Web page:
The heresy named after Pelagius and originating in the fifth century, teaches that man was basically good and unaffected by the fall. It denies the imputation of Adam’s sin (AKAoriginal sin) on all of mankind, and teaches that man has the ability in and of himself, apart from a work of God through divine grace, to earn eternal salvation. In denying original sin, Pelagianism teaches that a person is born in a state of innocence as Adam was in before the fall, and are thus able to choose God entirely of their own free will.
This is a milder form of Pelagianism that does not deny original sin, but teaches that man can make the first move toward God without God having acted on man through grace. This turns God’s grace into a response to the man that has first acted toward God, which is impossible due to man’s condition of rebellion toward God through original sin.
Now compare to the biblical position
The effectual working of God on the heart of man, in the bestowing of a totally unmerited mercy.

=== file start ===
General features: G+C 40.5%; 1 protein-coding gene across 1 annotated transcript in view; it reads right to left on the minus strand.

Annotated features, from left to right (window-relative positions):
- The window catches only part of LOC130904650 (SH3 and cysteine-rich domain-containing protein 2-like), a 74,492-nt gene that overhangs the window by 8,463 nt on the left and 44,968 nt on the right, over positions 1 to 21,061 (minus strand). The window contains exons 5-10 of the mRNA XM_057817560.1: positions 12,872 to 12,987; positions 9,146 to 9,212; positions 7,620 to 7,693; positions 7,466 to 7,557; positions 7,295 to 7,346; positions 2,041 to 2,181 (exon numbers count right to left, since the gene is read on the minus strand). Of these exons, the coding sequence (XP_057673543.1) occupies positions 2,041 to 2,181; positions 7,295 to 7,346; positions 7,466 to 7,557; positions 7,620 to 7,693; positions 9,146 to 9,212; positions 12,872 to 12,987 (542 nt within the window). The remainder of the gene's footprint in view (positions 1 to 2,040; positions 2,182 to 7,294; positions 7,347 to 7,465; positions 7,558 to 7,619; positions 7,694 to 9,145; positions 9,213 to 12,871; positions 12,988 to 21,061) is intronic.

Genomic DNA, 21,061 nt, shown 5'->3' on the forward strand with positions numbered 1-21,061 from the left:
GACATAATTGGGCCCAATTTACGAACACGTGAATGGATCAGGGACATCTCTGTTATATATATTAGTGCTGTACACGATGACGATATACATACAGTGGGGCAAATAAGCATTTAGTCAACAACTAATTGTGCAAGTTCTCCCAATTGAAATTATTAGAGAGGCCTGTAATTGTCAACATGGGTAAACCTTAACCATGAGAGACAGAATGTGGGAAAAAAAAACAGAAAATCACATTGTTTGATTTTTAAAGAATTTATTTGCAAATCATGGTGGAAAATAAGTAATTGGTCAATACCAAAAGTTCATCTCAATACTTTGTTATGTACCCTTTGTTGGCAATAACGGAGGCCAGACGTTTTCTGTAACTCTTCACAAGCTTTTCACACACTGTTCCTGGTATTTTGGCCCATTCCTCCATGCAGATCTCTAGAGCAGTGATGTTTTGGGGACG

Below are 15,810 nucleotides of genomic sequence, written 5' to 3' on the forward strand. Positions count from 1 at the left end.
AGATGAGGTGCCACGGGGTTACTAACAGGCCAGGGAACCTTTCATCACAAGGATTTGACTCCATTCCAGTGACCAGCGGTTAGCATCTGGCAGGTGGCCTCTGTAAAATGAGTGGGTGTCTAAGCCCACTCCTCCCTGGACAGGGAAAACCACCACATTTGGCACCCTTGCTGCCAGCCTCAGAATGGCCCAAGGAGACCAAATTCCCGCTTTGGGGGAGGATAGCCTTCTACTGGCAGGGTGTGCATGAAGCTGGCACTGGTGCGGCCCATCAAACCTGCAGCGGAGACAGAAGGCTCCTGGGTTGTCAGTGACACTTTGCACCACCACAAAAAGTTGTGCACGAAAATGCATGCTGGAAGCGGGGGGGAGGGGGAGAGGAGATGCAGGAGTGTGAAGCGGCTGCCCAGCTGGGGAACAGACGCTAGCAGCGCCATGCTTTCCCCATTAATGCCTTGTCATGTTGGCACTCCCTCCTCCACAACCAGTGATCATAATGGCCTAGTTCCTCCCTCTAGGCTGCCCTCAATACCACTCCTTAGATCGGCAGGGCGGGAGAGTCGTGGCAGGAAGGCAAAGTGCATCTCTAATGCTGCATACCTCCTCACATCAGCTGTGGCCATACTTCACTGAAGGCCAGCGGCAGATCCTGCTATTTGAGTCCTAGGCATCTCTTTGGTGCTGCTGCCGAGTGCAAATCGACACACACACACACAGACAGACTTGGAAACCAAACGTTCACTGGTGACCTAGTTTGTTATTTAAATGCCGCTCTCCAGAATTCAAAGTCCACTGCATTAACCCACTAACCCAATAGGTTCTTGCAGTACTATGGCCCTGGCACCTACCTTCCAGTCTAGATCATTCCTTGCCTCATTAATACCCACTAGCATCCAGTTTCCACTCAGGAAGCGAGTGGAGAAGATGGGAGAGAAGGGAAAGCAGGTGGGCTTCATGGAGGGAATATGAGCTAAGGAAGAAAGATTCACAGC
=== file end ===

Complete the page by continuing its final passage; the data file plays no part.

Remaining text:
The salvation of men is entirely the gift of God, bestowed by grace and received by faith in the atoning blood of the Lord Jesus Christ alone. Having trusted Christ alone as the propitiation for our sin, it is by the bodily resurrection of Christ that we can know for certain that our sin debt has been fully paid. At the cross the wrath of God on the believer’s sin was entirely satisfied. Once renewed, the Christian’s desires are changed from loving sin to hating it, the regenerated heart will do all that it is able to do in fleeing from sin through a higher motive than self-preservation. However, along with the new nature imparted in Christ, the old sin nature will still remain and is to be put to death daily until we shed our earthly tabernacles. A Christian is to have a full assurance that they presently have eternal life, and that life being eternal, it can never end. To be without this is to trample on the blood of Christ, and can only mean that one is not honestly trusting that their sin debt has been fully paid. The Christian will grow into higher thoughts of Christ, lower thoughts of self, along with an ever growing measure of power over sin, all made possible by the work of the Holy Spirit. The motive for sanctification of a regenerate soul is at least threefold: 1) Christ having paid their sin debt, out of love for Him they no longer want to heap sin on Him, 2) Having a new Father comes with new desires, chief of which is to glorify God, through which glorifying, the saint will now enjoy but a small taste of heaven, 3) Knowing they are partaking in the Marriage Supper of the Lamb, they take full advantage of all purifications offered by the King, in preparation for the wedding day.